Martha Channer

 "There is an imagination below the earth that abounds in animal forms, that revels and makes music" James Hillman. The Dream and the underworld

As a painter I process and feel in abstractions, which I perceive as visual and spatial connections to unamable realities. These emotions, passions, drives, and sometimes obsessions are visually embodied as ephemeral yet universal understandings; deeply embedded in the ordinary forms of our material world, but who's essence is derived from a completely abstract and dominant source. My work is designed to dance with these profound imperatives in a flow of symbolic abbreviations: forms that conjure physical associations; gestures that are musical; and color that is layered  and complex like nature. My compositions arise from motional and emotional patterns associated with music, dance, and choreography - my gesture  from the primal, unshriven, and purely energetic borderline between form and non-form.   

  • Painting
  • Printmaking
Artist Bio

 I was nurtured by Chicago's rich cultural scene where good art and great mentors abound. Tutored by the "Chicago school" I was left with lasting impressions of prominent Chicago artists such as Bebe Krimmer, Ed Paschke, Jim Merrell, Frieda Hogan, and Jim Zanzi. I was also deeply influenced by Chicago artists-in-residence such as Vito Acconci and Alwin Nikolais.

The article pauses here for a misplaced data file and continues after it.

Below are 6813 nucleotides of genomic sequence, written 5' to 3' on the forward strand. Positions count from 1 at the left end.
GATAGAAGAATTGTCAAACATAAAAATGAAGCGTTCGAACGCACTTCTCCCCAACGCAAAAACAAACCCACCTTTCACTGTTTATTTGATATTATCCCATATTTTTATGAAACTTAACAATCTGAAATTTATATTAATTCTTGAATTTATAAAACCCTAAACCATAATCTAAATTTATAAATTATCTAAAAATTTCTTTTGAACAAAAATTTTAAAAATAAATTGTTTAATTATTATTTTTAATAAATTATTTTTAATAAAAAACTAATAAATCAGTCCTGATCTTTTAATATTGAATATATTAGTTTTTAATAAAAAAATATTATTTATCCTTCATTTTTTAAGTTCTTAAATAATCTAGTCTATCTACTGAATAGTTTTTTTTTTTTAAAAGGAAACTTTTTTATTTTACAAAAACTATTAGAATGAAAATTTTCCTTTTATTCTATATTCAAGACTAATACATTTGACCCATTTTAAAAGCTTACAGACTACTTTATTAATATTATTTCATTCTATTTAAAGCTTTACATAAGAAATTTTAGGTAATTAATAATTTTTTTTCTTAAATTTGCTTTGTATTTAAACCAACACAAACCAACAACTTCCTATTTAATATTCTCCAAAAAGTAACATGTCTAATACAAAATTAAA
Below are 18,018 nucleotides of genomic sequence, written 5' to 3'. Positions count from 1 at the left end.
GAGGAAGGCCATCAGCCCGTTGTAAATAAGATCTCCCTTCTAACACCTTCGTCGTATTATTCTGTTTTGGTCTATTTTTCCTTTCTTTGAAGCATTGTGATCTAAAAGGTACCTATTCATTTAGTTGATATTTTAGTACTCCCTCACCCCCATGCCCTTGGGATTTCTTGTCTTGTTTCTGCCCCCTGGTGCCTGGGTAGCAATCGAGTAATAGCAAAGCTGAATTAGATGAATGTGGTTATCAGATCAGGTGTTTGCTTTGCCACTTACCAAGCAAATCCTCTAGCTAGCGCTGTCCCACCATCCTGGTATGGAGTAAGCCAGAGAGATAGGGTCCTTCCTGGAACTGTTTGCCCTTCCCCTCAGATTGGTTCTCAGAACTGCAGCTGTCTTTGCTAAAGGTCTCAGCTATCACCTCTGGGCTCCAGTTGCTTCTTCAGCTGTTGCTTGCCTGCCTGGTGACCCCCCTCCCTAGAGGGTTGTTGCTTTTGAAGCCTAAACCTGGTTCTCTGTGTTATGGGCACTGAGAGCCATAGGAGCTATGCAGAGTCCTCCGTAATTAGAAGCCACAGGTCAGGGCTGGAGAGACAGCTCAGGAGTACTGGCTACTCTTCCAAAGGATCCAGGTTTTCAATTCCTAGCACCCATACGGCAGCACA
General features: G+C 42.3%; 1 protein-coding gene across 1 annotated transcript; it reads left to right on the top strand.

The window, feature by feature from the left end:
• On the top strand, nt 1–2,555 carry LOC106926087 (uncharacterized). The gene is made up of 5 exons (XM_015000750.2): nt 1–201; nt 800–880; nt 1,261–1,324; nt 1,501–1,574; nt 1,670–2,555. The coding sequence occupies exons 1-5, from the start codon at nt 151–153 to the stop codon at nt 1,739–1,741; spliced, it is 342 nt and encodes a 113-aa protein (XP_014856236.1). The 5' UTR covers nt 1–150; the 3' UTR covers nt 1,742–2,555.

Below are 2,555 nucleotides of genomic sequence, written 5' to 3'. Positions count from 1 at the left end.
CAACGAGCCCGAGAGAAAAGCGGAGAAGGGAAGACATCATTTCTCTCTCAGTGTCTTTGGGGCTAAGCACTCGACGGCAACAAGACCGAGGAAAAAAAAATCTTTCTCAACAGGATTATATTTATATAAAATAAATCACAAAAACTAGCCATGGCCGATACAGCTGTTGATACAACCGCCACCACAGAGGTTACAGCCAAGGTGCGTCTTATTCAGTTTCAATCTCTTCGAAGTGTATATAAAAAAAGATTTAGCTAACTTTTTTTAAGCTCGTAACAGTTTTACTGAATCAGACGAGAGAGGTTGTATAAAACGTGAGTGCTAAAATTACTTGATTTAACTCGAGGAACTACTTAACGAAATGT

After attending The School of the Art Institute of Chicago and receiving my BFA from Barat College, I concentrated on dance and choreography. I combined these explorations with prop and set design and created gallery installations for performance. My love of form, movement, and meaning is as present in my painting as it is in my choreography; dance has greatly affected the quality of gesture in my work.

I work in latex and acrylic, but acheive the visual and color effects that are typically associated with oil paints. By using multiple layers of transparencies to create depth of field, applying textural effects that produce actual depth, and creating forms that conjure subliminal associations, my technique serves the meaning of the work much as good writing serves literary content and intent.   MARTHA CHANNER